“Insiders threats from airport staff when and where there is no sufficient background checks on them before employment; there are others who have been disengaged but whose ID cards and IDC have not been retrieved but somehow gained access to the security controlled areas; there are issues of workers of contractors who are not adequately processed for access to security controlled areas, etc,” he added.
There are many access into the security controlled areas that need to be fortified, outside the 23 kilometres perimeter fence, especially around the cargo terminals, the general aviation operation terminals,” Ojikutu said.
In his contribution, security expert and Chairman of Scope Centre Limited, Bayo Babatunde, told THISDAY that there are new security threats in air transport that could be combated with advanced technology system and urged the federal government to ensure that airports are protected with these modern security system.
“The threats to international aviation continue to evolve as the perpetrators devise methods to contravene procedures and improved counter measure technologies.
“It’s a case of both parties not resting on their oars. While the global governing body, the International Civil Aviation Organisation (ICAO) continues its global oversights and regulations through the ICAO Annex 17, which details the standards and recommended procedures for members contracting bodies, the local regulatory Civil Aviation Authority is responsible for domesticating the international rules in line with the National Security Programme through the National Aviation Security Programme / standards which must adopt the ICAO Standards as minimum standards. In all of these, the safety and continued security of international aviation is the sole objective. It is also important to note here that international aviation is global and the same standards are applicable all over the world.
“There are no local standards . In Nigeria, the Nigerian Civil Aviation Authority (NCAA) has over the years responded to the global security threats, working with the ICAO and the National Security Office to develop procedures for enhancing the security procedures and technological requirements. A critical element of the NCAA post-911 is the creation of the AVSEC department that is specifically designated for the direct oversights and monitoring/ regulations.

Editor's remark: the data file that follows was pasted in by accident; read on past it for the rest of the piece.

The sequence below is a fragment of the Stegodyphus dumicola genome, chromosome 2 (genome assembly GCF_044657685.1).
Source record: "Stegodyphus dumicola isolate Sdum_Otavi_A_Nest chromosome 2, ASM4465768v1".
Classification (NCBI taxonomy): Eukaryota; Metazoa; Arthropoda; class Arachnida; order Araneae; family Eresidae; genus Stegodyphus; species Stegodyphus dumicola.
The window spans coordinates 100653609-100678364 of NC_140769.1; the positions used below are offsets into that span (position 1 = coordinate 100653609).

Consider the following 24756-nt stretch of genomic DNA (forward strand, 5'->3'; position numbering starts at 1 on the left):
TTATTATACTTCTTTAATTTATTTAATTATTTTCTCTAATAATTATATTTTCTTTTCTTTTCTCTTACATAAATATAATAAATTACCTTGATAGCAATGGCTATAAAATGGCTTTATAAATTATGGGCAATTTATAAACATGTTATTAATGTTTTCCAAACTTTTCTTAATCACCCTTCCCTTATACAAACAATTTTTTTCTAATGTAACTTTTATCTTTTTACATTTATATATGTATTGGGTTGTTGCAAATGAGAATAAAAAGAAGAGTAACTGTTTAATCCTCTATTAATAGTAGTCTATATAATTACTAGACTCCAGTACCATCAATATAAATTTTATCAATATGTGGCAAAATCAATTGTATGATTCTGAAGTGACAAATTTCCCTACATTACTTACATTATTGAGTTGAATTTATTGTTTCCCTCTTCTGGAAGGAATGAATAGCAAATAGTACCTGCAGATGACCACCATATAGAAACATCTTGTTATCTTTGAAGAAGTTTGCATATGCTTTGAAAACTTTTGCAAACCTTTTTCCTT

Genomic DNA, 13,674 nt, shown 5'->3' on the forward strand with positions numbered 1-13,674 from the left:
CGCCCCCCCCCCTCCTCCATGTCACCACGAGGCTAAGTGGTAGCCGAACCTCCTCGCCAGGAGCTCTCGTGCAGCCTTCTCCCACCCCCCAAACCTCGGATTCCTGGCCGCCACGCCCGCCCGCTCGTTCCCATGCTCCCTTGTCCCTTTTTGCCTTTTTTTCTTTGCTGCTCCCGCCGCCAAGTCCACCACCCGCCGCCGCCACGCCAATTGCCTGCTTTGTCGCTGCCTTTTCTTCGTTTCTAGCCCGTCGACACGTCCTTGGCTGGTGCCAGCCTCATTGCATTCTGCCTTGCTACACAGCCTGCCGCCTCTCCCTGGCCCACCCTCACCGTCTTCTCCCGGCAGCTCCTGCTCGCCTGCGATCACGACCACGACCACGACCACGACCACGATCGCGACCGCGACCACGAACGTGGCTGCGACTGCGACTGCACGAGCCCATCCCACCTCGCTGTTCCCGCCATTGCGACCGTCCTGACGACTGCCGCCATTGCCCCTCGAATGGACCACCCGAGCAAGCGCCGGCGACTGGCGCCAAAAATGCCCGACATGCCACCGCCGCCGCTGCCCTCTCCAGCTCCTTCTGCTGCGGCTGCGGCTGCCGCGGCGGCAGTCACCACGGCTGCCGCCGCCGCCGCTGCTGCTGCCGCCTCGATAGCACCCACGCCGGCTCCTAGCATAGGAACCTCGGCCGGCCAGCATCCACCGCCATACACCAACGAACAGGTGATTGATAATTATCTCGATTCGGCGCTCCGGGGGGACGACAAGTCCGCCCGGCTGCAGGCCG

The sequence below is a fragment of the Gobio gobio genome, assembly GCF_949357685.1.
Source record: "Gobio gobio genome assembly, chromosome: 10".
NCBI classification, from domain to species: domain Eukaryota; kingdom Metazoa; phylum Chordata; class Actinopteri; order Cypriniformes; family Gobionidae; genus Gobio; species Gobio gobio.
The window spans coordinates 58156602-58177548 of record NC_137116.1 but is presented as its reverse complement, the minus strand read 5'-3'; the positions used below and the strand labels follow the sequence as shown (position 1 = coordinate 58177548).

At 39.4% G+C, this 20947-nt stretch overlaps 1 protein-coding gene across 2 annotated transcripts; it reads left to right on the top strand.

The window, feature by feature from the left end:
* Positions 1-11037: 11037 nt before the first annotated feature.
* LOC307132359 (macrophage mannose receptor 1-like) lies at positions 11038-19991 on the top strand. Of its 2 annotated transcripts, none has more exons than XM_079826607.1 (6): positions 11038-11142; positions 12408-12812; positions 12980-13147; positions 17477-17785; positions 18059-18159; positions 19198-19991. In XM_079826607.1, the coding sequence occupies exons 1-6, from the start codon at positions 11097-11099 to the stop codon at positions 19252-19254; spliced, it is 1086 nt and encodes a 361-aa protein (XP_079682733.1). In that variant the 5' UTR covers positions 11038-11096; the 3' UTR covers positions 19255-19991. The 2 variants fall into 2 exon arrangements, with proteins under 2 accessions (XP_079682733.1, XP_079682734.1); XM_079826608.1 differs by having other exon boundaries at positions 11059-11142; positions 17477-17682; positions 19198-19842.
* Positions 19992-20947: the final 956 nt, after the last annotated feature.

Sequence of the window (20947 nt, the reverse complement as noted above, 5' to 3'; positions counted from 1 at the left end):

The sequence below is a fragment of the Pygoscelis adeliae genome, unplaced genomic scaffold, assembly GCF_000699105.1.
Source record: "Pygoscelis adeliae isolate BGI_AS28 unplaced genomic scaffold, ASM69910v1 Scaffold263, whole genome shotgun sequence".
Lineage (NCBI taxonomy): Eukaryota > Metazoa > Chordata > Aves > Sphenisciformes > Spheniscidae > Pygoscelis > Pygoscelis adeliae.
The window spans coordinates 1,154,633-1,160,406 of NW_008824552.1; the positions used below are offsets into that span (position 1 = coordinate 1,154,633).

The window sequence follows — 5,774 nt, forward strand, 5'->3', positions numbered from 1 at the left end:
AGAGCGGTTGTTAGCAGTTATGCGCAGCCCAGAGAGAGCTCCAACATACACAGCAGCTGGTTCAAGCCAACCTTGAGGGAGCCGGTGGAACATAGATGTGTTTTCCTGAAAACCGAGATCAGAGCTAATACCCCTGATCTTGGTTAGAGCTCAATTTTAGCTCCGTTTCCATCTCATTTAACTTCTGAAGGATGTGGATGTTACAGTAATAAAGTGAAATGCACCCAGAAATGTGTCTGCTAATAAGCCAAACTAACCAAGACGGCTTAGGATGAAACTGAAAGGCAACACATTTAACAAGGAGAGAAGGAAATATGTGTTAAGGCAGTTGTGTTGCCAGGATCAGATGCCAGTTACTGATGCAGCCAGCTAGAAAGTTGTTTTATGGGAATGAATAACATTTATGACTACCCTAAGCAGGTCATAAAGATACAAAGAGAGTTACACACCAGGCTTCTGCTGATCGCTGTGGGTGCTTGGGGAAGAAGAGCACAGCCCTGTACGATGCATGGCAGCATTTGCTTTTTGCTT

This has enhanced the professional practice of AVSEC at the various Nigerian airports. Over the last decades, the evolution of threats has been rapid and the authorities have worked very hard to ensure unbroken traveling experience. Steps have been taken to improve access controls without sacrificing quality of facilitations and security. A critical element is the continued advancement of science and technology in airport scanners. Now, there are proficient technologies to detect all levels of threats, from drugs and explosives concealed on the body, improved scanners for detecting metals, IEDs and narcotics in hand held and checked in luggage,” Babatunde said.
According to him, the concealment of threats have extended to the deep and light cargoes, pointing out that there are ways to detect all identifiable threats.
He noted that there are human factors in aviation security challenges.
“Contracting states are advised to adopt a most stringent background checks to ensure compromised individuals are not employed as AVSEC operatives. In line with the ICAO standards, AVSEC operatives are expected to undergo continued trainings and evaluation. It is a requirement that operatives must not be colour blind, therefore good vision is critical to the successful scanning operations.
“A colour blind operator will fail in the interpretation of the colour algorithms of the scanning machines. In general, the prosperity of a nation is tied to the safety and security of its aviation sector.
“In conclusion, the improved regulations and oversights by the NCAA, through the special vehicle, AVSEC Regulatory Department, has generally enhanced security of international aviation. Additional investment in modern equipment and technology is required to ensure the airports are up to date with their international counterparts and maintain the category one status with the US Federal Aviation Administration (FAA),” Babatunde explained.